March 8, 2014

Commercial Rips Out Our Hearts & then WTF? ~ Alicia Wozniak


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I’m an animal lover and not a car lover so maybe I’m really biased when I say, “Bad form, Chevy.”

The commercial starts with a woman giving her dog loving comfort. We assume she’s having to put her old friend down. Geez… The thought of it gives me goosebumps having had to make that decision years ago for “The Best Cat in the World” and recently having been there when my mom’s long time companion needed the same comfort.

The ad then backtracks though the woman’s life with her dog pal to the moment she as a child selected her friend from its littermates.

And then…

Chevy reminds us blatantly with a full shot of one of its models that this is a car commercial.

Somehow they make the connection between life long fur friends and cars being the same. Again, I’m not a car person so perhaps I don’t understand the connection. I am an animal lover and I am kind of miffed at Chevy for pulling on my heart strings so hard to the point of tears and then presenting me with a car, “Hey, here’s a tissue and a brand new car!”

Listen, Chevy, I get it. I’m in Marketing. My team tries to figure out how to get customers to open emails, look at ads and choose our products. What’s the “thing” that will make someone say, “Yes, I must open this and review it. Yes! I must have that!”

It’s a challenge.

My colleagues and I joke that we should make every email subject line, “Free Puppies!” One of them did that once in an email to me during my workday. I stopped everything I was doing and opened it. It worked. Sneaky bastard.

So, Chevy, you essentially did that too. Not cool.

Having to put down a forever friend is one of the hardest decisions, I think, we as pet owners have to make. Many Chevy employees and executives, I imagine, are pet owners as well and have had to deal with this same heart wrenching dilemma.

Who in the world sitting around the table during that marketing meeting said, “Hey, you know, what about associating a relationship with a car to putting down a pet? That’s the same, right?” I’ve never once bawled my eyes out over turning in a car. I’ve never once grappled with the decision of, “Man, this car is old. What do I do? I can’t get rid of it. I can’t live without it. What do I do?”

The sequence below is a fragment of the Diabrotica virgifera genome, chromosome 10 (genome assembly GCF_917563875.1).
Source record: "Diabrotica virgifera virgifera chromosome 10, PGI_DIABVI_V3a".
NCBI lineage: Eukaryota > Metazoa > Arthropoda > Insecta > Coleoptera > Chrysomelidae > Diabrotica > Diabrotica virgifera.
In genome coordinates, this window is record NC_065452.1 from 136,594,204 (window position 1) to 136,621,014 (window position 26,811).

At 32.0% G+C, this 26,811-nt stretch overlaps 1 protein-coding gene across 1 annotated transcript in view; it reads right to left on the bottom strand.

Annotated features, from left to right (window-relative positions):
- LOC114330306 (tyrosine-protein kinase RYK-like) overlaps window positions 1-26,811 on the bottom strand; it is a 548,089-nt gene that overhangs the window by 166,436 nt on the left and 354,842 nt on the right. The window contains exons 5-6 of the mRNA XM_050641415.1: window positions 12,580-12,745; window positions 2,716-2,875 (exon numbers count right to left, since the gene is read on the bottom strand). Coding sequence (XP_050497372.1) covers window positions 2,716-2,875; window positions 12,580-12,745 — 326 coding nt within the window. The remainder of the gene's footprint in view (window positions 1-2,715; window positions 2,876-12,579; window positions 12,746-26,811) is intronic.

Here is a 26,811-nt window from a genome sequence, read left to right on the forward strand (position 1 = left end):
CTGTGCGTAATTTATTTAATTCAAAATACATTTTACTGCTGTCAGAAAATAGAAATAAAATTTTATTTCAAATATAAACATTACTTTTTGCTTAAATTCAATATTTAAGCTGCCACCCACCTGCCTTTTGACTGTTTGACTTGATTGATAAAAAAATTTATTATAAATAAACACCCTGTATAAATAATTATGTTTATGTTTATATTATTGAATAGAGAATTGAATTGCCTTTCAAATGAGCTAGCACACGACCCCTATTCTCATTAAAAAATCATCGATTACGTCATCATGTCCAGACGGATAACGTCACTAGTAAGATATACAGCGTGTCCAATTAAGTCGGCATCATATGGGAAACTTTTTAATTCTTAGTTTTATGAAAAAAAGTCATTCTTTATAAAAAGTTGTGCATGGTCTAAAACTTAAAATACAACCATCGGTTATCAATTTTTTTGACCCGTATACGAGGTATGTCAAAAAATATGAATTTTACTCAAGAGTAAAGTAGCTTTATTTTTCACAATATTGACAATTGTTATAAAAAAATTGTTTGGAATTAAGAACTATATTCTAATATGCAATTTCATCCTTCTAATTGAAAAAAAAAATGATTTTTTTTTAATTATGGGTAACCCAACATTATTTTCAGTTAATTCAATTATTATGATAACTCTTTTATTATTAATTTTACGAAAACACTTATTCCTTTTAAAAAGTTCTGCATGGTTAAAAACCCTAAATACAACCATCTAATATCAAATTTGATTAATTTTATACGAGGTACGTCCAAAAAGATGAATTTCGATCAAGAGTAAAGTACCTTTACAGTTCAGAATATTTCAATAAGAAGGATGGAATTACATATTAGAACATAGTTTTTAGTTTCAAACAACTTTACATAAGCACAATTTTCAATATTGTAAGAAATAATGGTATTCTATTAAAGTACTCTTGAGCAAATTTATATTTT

Never happened to me, but then again, I am not a car lover. 

I did have that same sort of conversation for months with myself, however, as my cat, Phoebe, slowly succumbed to kidney failure; she was almost 21 years old. Her quality of life was not what it had been through her life, even just months earlier. Was I keeping her alive for me? She was just skin and bones. She was happy to see me every day and I had her since I was in 8th Grade. Could I keep up the water treatments for just a little longer? Her vet agreed when I called that we’d done everything we could possibly do.

I had to make that decision.

She hissed when the vet inserted the needle, I doubted my decision though I knew ultimately it was the right one. She passed shortly after and I pet her one last time.

I’ve seen other car commercials in the past that associate a pet growing older with their human companion riding around in whatever make / model of car. Totally cool. The owner has had the same make / model of car since the pooch was a pup and both relationships move through time. Last scene, old pooch and man who is older as well, exit the car and I think head into the woods for another day of life. That’s a feel good commercial that, to me, makes sense as far as the dependency of a car—not the dog at the vet, super sad music, and a track back through life indicating that this old friend is now at the end of its life.

Bad form, Chevy. Bad form.

Tapping into human emotion is key to making marketing work. It’s what sells products, but this approach in a car commercial was not OK. Too personal. Too close to the heart.

What’s next, Chevy? Nursing homes?

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 Editor: Bryonie Wise

Photo: author’s own

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